Plans approved for 22-storey Bristol tower despite heritage concerns

Plans have been approved for a major 274-home, mixed-use scheme in central Bristol, including a 22 storey tower, despite a recommendation from Historic England that the scheme be refused on heritage grounds.

An artist's visualisation of the finished scheme
An artist's visualisation of the finished scheme

Bristol City Council granted full consent for the plans, which form the second phase of the Redcliff Quarter project, yesterday.

The second phase application sought consent for 274 homes, a 186-bed hotel, 3,018 square metres of café/restaurants, a 2,199 square metre food hall, and 1,547 square metres of office space.

The first phase of the scheme received permission in April 2015, comprising a further 128 flats and three retail units.

The plans include what would becomes Bristol’s tallest residential building at 22 storeys.

According to a planning report, this aspect of the development raised objections from bodies including the Bristol Civic Society and heritage watchdog Historic England.

The report said that the council’s City Design Group also said that a local supplementary planning document on tall buildings "takes a clear stance" that the area proposed for the scheme "is inappropriate for tall buildings".

Historic England objected to the scheme "due to the harm to the setting of the designated heritage assets in the vicinity" and recommended that it be refused on heritage grounds.

But planners concluded that the development should be approved, subject to conditions.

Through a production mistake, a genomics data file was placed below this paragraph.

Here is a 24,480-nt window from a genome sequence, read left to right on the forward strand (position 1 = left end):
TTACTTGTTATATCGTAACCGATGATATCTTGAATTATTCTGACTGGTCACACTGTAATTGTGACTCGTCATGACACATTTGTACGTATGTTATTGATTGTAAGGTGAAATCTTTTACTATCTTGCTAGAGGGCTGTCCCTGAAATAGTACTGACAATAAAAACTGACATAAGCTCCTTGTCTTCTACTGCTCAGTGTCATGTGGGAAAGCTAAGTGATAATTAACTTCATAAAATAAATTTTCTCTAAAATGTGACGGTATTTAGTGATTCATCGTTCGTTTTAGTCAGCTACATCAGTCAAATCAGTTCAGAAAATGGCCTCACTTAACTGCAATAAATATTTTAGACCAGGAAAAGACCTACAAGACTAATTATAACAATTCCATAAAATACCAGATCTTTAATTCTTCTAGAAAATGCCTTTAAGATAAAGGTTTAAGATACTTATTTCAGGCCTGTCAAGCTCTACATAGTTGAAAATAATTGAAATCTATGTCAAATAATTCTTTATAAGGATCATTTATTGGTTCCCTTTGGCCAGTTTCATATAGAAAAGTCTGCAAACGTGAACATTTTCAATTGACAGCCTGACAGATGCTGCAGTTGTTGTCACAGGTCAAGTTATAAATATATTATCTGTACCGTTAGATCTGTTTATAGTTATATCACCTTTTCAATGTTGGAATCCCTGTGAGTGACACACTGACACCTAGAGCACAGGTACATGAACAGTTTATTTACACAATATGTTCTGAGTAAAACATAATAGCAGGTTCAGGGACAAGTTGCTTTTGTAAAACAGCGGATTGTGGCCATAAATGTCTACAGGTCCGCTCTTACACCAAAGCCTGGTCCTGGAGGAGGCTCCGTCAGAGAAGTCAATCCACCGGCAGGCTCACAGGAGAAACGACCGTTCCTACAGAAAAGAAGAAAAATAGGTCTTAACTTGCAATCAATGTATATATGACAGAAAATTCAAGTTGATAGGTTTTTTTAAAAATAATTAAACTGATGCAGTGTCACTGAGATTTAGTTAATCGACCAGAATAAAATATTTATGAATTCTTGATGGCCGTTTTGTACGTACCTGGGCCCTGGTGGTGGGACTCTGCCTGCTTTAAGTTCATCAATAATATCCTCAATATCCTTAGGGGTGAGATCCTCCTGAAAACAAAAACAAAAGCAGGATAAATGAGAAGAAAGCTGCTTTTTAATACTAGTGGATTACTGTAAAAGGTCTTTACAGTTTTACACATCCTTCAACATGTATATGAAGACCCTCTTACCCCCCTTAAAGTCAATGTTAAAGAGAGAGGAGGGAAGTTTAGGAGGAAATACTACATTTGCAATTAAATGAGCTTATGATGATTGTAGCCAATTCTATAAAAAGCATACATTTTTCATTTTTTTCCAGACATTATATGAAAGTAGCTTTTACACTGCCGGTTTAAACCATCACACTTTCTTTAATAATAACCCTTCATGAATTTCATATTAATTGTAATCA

"As is recognised by the City Design Group, in design terms there is a lot to be supported within this application, but inevitably there are elements that could be improved", the report said.

The document said that planners had "balanced the contribution the applications’ proposals will bring to the regeneration of this important City Centre site against design reservations … Particular attention has been paid to the proposed tower and this has been the subject of considerable debate".

But it concluded that, "subject to confirmation of the materials to be employed in its construction, its design is considered to be acceptable".

"Your Officers are satisfied that the applications’ proposals are broadly consistent with the adopted Development Plan policy and there are not considered to be material considerations to outweigh that policy consideration."

GVA is planning consultant for the development.


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